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Alberto Contador returns to Paris-Nice for the first time since 2010 as the top favorite to win a third-career title in France’s “Race to the Sun.”
The WorldTour clicks back into gear Sunday with eight-day Paris-Nice, in what’s a very demanding and mountainous route that will favor Tinkoff’s Contador over a half-dozen serious GC rivals.
“I’d like this first part of the season to be as good as possible, but it’s certain Paris-Nice is a top-level race that everybody wants to win,” Contador said. “It’s demanding due to the level of the rivals and the difficulty in controlling it. Tinkoff heads to Paris-Nice with the intention to race well and fight for victory.”
Facing what’s likely his final pro season, Contador will race with defiance and pride and will take the win if it’s within his grasp. Standing in the way will be riders such as Romain Bardet (Ag2r La Mondiale), Richie Porte (BMC), and Geraint Thomas (Sky), but none of the major GC favorites are lining up for Paris-Nice. It will be up to Tinkoff to control the race, and it’s brought an experienced, deep group to position Contador for what would be his third Paris-Nice victory.
A challenging, mountainous course means it could prove difficult to control, and the race will have plenty of opportunities for stage-hunters. Nasty weather, with rain, wind, and cold, should keep the peloton on edge for the first three or four days of racing.
The inclusion of Mont Ventoux and La Madone will put a heavy emphasis on climbing, but the sprinters will have their chances in the first part of the race. With an opening prologue Sunday in the outskirts of Paris, there is something for everyone in Europe’s first major stage race.
The route: Heavy load for March
As the name implies, the “Race to the Sun” plows south from dreary northern France, still in the grip of winter, to arrive in the warmth of spring on the glimmering Cote d’Azur. Or at least that’s the idea, because sometimes the weather isn’t so cooperative.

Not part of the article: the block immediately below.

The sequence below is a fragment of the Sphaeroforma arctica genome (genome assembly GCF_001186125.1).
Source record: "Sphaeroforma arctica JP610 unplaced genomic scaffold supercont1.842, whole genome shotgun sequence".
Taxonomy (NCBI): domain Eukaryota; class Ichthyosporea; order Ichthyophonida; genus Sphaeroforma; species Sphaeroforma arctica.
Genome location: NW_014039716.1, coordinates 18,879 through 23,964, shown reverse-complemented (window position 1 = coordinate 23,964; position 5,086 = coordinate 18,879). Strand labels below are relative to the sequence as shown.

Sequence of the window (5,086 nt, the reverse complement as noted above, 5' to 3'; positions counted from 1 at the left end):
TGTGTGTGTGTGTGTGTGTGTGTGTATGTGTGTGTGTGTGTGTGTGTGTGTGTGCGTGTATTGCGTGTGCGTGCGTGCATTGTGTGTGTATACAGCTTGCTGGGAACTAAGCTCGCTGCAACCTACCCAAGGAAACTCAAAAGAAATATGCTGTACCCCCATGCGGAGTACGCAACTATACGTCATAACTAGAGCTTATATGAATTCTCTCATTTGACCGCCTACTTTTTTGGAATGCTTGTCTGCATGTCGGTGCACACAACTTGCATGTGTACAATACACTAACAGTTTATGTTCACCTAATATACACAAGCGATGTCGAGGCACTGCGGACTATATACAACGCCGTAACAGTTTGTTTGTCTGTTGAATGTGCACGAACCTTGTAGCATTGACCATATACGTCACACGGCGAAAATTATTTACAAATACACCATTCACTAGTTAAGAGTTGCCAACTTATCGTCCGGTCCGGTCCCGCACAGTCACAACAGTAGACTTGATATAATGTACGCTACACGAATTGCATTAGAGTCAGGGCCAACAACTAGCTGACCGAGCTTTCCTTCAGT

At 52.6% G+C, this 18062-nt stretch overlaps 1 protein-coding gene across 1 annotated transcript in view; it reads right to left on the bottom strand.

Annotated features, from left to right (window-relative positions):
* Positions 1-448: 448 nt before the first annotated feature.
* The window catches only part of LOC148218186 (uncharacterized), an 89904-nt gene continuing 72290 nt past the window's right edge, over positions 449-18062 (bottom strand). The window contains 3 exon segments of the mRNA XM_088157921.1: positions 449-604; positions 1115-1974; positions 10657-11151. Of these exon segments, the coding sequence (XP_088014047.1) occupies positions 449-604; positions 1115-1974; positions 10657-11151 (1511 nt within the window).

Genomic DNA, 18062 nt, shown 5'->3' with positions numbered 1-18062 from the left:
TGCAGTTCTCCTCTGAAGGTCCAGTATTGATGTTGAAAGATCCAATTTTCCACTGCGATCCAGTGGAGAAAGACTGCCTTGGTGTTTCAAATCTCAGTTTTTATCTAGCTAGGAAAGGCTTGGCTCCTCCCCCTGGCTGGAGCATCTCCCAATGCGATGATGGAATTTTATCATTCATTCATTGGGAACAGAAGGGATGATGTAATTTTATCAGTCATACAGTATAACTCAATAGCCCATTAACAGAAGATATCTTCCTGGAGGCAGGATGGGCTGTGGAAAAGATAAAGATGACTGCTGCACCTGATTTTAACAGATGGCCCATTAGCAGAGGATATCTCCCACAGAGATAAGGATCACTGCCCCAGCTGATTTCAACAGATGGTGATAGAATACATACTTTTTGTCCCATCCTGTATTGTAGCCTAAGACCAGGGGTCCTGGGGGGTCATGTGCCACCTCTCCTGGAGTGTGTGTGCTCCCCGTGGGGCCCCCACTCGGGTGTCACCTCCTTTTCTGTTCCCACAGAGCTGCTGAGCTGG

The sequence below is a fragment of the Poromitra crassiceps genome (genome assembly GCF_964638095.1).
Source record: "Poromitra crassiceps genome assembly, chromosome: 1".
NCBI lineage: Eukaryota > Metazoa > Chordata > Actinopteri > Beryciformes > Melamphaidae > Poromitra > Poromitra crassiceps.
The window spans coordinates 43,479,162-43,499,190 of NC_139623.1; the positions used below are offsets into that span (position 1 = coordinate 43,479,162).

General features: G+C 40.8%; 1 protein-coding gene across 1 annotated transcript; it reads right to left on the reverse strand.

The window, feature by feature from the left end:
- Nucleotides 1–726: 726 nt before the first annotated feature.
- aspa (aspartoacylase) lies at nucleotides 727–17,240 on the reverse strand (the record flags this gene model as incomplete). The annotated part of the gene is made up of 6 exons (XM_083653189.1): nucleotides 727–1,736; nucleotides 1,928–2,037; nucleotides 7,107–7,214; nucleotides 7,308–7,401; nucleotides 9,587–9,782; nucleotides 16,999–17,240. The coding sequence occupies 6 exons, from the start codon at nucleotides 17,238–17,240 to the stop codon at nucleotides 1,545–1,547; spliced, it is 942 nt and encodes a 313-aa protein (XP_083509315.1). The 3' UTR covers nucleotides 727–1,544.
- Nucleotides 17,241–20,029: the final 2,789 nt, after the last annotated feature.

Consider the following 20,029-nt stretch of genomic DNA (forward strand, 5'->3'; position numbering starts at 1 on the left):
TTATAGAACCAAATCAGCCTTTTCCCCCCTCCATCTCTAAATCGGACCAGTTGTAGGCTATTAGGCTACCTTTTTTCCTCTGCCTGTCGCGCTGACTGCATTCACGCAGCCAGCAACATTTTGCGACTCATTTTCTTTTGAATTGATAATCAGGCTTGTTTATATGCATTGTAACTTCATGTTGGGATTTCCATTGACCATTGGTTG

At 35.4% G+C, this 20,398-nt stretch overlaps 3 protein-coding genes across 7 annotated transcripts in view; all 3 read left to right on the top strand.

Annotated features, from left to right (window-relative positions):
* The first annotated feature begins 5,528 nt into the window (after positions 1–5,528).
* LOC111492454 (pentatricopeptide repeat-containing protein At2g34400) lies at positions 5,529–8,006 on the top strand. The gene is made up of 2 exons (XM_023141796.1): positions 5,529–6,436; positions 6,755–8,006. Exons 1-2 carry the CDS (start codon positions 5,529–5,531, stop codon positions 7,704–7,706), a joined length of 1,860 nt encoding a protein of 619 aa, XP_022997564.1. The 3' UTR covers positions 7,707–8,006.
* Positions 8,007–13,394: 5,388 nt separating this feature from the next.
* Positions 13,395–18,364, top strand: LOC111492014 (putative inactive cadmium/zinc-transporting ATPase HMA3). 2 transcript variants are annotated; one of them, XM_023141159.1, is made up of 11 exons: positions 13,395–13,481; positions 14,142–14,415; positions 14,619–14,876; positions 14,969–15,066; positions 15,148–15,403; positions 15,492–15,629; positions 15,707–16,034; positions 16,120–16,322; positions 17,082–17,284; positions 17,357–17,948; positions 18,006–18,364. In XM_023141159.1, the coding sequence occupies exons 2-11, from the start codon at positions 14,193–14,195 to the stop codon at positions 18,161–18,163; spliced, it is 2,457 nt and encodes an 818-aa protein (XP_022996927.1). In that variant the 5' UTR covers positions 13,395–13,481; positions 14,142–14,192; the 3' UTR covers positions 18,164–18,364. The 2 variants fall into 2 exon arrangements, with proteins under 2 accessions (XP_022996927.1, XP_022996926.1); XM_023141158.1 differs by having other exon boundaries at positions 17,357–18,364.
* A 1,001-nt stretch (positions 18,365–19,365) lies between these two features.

The 2016 edition follows that template, starting Sunday in the outskirts of Paris, pushing south across the farmlands and nipping along the edges of the Massif Central, before dipping into Provence, and eventually arriving in Nice on March 13. Most years, the sun welcomes the peloton with gleeful intensity.
As the season’s first major European stage race, the route has something for everyone, but this year features a heavy emphasis on vertical. The prologue is followed by some opportunities for the sprinters in stage 1, 2, and 4, hilly terrain will put the GC favorites on notice in stage 3. Back-to-back climbing days in stages 5-6 should decide the GC before the traditional hilly finale into Nice. There’s no final-day time trial this year, so the GC should be decided before hitting the Promenade des Anglais.
The 6.1km prologue on a technical course will set the tone Sunday before what should be three bunch sprints in the first four stages. Crosswinds and tricky finales could split the bunch, spoiling GC hopes for anyone caught out. Stage 3 skirts the Massif Central with a knee-buster of a hilltop finale. Things get vertical in stage 5, tackling the flanks of Mont Ventoux, to the Chalet Reynard at 1,440 meters (4,724 feet), before dropping back to finish in Salon-de-Provence, with two cat. 2 climbs in between. The race should blow up in Stage 6 to La Madone d’Utelle (15.3km at 5.7 percent), making the seven-climb, 177km stage the Paris-Nice kingmaker. Sunday’s finale around Nice follows a familiar loop, climbing up Col d’Eze before a thrilling descent to the final sprint. Weak links could be broken for final-day shakeups if the GC is still tight.